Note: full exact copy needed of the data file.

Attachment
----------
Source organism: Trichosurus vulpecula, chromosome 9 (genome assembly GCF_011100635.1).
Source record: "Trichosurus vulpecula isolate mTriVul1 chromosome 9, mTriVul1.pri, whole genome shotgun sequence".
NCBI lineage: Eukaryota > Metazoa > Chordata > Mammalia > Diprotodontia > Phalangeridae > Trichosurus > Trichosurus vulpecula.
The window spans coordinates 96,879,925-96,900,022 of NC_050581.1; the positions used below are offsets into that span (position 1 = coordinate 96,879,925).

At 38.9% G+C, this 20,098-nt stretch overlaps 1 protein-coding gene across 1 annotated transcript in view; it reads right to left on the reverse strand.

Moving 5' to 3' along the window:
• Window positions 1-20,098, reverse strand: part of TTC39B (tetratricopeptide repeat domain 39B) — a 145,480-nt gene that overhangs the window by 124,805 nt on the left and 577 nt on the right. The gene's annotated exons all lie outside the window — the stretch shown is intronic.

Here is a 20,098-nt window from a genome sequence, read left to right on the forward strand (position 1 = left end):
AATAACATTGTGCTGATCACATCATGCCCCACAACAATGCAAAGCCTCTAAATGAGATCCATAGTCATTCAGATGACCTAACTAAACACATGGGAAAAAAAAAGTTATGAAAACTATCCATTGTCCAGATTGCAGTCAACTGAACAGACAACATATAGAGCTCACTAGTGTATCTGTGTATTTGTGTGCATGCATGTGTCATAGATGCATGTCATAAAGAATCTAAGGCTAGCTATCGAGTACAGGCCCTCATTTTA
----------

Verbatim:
Source organism: Trichosurus vulpecula, chromosome 9 (genome assembly GCF_011100635.1).
Source record: "Trichosurus vulpecula isolate mTriVul1 chromosome 9, mTriVul1.pri, whole genome shotgun sequence".
NCBI lineage: Eukaryota > Metazoa > Chordata > Mammalia > Diprotodontia > Phalangeridae > Trichosurus > Trichosurus vulpecula.
The window spans coordinates 96,879,925-96,900,022 of NC_050581.1; the positions used below are offsets into that span (position 1 = coordinate 96,879,925).

At 38.9% G+C, this 20,098-nt stretch overlaps 1 protein-coding gene across 1 annotated transcript in view; it reads right to left on the reverse strand.

Moving 5' to 3' along the window:
• Window positions 1-20,098, reverse strand: part of TTC39B (tetratricopeptide repeat domain 39B) — a 145,480-nt gene that overhangs the window by 124,805 nt on the left and 577 nt on the right. The gene's annotated exons all lie outside the window — the stretch shown is intronic.

Here is a 20,098-nt window from a genome sequence, read left to right on the forward strand (position 1 = left end):
AATAACATTGTGCTGATCACATCATGCCCCACAACAATGCAAAGCCTCTAAATGAGATCCATAGTCATTCAGATGACCTAACTAAACACATGGGAAAAAAAAAGTTATGAAAACTATCCATTGTCCAGATTGCAGTCAACTGAACAGACAACATATAGAGCTCACTAGTGTATCTGTGTATTTGTGTGCATGCATGTGTCATAGATGCATGTCATAAAGAATCTAAGGCTAGCTATCGAGTACAGGCCCTCATTTTA